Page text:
JUPITER, Fla. (AP) With a fastball in the triple digits that wows the crowd and overwhelms opponents, Trevor Rosenthal is set for another big year as the closer for the Cardinals.
Just in case he needs some help, the St. Louis bullpen is full of pitchers with some experience in that role, too.
Jonathon Broxton was an All-Star closer for the Dodgers in 2009 and 2010. Jordan Walden recorded 32 saves with the Angels in 2011. Newly signed Seung Hwan Oh closed while playing in Korea and Japan.
Plus, setup man Kevin Siegrist posted six saves last season while topping the majors with 81 appearances.
''It looks like this year we have some really good options,'' manager Mike Matheny said. ''As Kevin has kind of progressed, we've seen so much consistency. We've seen how good he can be late in the game and have given him opportunities to close it out.''
''We know Broxton can do that. We know Walden can do that. We know Oh has done that overseas and I'm anxious to see how he handles whatever role. All those guys combined give us some flexibility to maybe give Trevor a rest,'' he said.
Finding a set role for Broxton, Walden and Oh is one of Matheny's tasks this spring. Walden came to the Cardinals prior to last season as part of the trade that brought Jason Heyward to St. Louis.
Walden allowed only one earned run in 12 appearances to begin last season, but then missed the remainder of the year with a shoulder injury. Early indications are that Walden looks ready to go.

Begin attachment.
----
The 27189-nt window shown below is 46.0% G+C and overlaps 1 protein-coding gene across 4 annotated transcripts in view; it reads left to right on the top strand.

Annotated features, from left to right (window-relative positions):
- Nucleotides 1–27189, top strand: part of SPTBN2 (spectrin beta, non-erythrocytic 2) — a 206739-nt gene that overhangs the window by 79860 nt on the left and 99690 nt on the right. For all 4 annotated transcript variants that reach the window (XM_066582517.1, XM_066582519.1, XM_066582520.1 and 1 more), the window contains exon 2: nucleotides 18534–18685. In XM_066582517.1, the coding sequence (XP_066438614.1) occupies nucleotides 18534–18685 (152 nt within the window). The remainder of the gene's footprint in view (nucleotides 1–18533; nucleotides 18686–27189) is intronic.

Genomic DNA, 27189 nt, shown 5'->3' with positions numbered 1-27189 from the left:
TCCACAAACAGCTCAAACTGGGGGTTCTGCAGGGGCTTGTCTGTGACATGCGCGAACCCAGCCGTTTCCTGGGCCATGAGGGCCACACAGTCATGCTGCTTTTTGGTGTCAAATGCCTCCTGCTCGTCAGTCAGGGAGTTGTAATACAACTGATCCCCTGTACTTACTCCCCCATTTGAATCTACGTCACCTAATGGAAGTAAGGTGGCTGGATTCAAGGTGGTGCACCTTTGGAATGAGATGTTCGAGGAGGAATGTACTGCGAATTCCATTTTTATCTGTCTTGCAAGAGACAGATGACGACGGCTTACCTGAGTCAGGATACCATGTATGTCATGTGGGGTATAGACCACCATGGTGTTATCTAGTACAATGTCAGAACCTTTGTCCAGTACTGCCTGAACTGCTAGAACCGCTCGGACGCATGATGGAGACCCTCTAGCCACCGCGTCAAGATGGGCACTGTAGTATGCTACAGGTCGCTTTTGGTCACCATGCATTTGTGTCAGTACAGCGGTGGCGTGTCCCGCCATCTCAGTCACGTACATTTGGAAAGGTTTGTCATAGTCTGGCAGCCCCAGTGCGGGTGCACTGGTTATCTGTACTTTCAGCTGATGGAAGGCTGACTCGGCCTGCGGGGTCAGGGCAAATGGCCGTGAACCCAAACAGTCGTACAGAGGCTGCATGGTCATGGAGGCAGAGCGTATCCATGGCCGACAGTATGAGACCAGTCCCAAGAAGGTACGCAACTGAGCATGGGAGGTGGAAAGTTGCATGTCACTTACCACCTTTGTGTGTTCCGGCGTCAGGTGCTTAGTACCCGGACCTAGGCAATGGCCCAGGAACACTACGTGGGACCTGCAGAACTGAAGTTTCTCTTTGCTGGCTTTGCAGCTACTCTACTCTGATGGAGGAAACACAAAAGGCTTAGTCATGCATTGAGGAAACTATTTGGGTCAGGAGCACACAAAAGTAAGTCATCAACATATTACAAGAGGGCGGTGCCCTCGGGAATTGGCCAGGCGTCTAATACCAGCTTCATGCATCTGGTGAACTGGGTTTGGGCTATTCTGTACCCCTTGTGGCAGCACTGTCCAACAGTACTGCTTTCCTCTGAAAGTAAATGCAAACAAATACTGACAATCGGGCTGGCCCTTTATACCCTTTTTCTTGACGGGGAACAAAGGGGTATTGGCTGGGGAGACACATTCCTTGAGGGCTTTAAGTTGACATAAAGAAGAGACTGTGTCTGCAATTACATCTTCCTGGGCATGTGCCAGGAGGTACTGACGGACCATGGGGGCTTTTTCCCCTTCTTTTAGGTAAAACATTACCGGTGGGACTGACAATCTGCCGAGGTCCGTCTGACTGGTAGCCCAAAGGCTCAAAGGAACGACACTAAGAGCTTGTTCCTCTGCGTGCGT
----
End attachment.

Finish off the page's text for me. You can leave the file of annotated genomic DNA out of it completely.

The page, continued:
''Same guy,'' Matheny said. ''Good arm. Good stuff. His deal is health. He's got to stay healthy. So far he keeps taking the rubber. We want to keep handing him the ball and see how it goes.''
Walden and Broxton aren't quite the same pitchers they once were. Yet the duo, along with Ho, agree that having the experience as a closer makes them better pitchers regardless of which inning they are ultimately called upon.
''It helps out tremendously because you've had those times where the game is on the line,'' Broxton said. ''As a closer there's nobody else behind you. It's yours to win or to lose.''
Even though Walden, Broxton and Ho won't pitch in many late-game situations early in the spring, the way they perform in earlier innings of Grapefruit League games - when they face major league bats before the veterans head for an early shower - will go a long way to determining how Matheny will set up his bullpen.
''It comes down to more of what we see, the eye test of how it looks and how (opposing hitters) are responding,'' Matheny said. ''It's a great problem to have, to have some of that competition.''
Rosenthal anchored a 2015 Cardinals bullpen that produced a 2.82 ERA, third best in the majors behind Pittsburgh and Kansas City.
The right-hander has saved 93 games over the past two seasons. In 2013, when Rosenthal took over for a worn-down Edward Mujica late in the season, he saved more games in the postseason during the Cardinals' run to the World Series, four, than he did in the regular season.
''It's crazy because the job that I have coming in in the ninth inning is probably the one job on the team where how I perform, good or bad, directly dictates the outcome of the game,'' Rosenthal said. ''If I have a lot of saves it's usually a pretty good year.''
Rosenthal had 48 saves last season, second most in the majors behind only Mark Melancon of Pittsburgh.
And at only 25, Rosenthal is still developing as a pitcher.
''His repertoire is getting bigger and better - where he's using the breaking ball, he's using the changeup and he's using them in big counts and behind in the count, and that's pretty rare,'' Matheny said.